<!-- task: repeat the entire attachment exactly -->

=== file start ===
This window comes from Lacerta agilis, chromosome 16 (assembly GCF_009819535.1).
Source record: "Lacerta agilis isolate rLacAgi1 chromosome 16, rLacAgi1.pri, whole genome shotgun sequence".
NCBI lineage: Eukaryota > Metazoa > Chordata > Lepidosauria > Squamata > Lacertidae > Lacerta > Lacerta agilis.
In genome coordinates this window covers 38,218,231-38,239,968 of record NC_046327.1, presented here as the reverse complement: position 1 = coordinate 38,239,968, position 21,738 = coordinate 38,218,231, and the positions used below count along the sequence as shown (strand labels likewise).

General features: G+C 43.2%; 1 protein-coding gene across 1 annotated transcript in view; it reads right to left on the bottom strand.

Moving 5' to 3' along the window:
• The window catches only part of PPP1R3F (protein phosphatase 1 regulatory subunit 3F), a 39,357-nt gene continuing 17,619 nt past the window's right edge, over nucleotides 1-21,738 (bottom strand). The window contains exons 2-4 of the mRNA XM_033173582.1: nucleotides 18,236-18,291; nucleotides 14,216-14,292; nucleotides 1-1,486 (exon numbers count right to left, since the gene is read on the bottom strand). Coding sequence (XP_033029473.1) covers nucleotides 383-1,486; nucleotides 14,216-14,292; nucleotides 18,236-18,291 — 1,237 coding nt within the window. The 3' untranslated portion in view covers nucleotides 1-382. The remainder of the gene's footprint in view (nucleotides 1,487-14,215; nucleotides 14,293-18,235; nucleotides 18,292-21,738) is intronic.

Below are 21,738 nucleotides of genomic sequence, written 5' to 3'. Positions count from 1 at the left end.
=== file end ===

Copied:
This window comes from Lacerta agilis, chromosome 16 (assembly GCF_009819535.1).
Source record: "Lacerta agilis isolate rLacAgi1 chromosome 16, rLacAgi1.pri, whole genome shotgun sequence".
NCBI lineage: Eukaryota > Metazoa > Chordata > Lepidosauria > Squamata > Lacertidae > Lacerta > Lacerta agilis.
In genome coordinates this window covers 38,218,231-38,239,968 of record NC_046327.1, presented here as the reverse complement: position 1 = coordinate 38,239,968, position 21,738 = coordinate 38,218,231, and the positions used below count along the sequence as shown (strand labels likewise).

General features: G+C 43.2%; 1 protein-coding gene across 1 annotated transcript in view; it reads right to left on the bottom strand.

Moving 5' to 3' along the window:
• The window catches only part of PPP1R3F (protein phosphatase 1 regulatory subunit 3F), a 39,357-nt gene continuing 17,619 nt past the window's right edge, over nucleotides 1-21,738 (bottom strand). The window contains exons 2-4 of the mRNA XM_033173582.1: nucleotides 18,236-18,291; nucleotides 14,216-14,292; nucleotides 1-1,486 (exon numbers count right to left, since the gene is read on the bottom strand). Coding sequence (XP_033029473.1) covers nucleotides 383-1,486; nucleotides 14,216-14,292; nucleotides 18,236-18,291 — 1,237 coding nt within the window. The 3' untranslated portion in view covers nucleotides 1-382. The remainder of the gene's footprint in view (nucleotides 1,487-14,215; nucleotides 14,293-18,235; nucleotides 18,292-21,738) is intronic.

Below are 21,738 nucleotides of genomic sequence, written 5' to 3'. Positions count from 1 at the left end.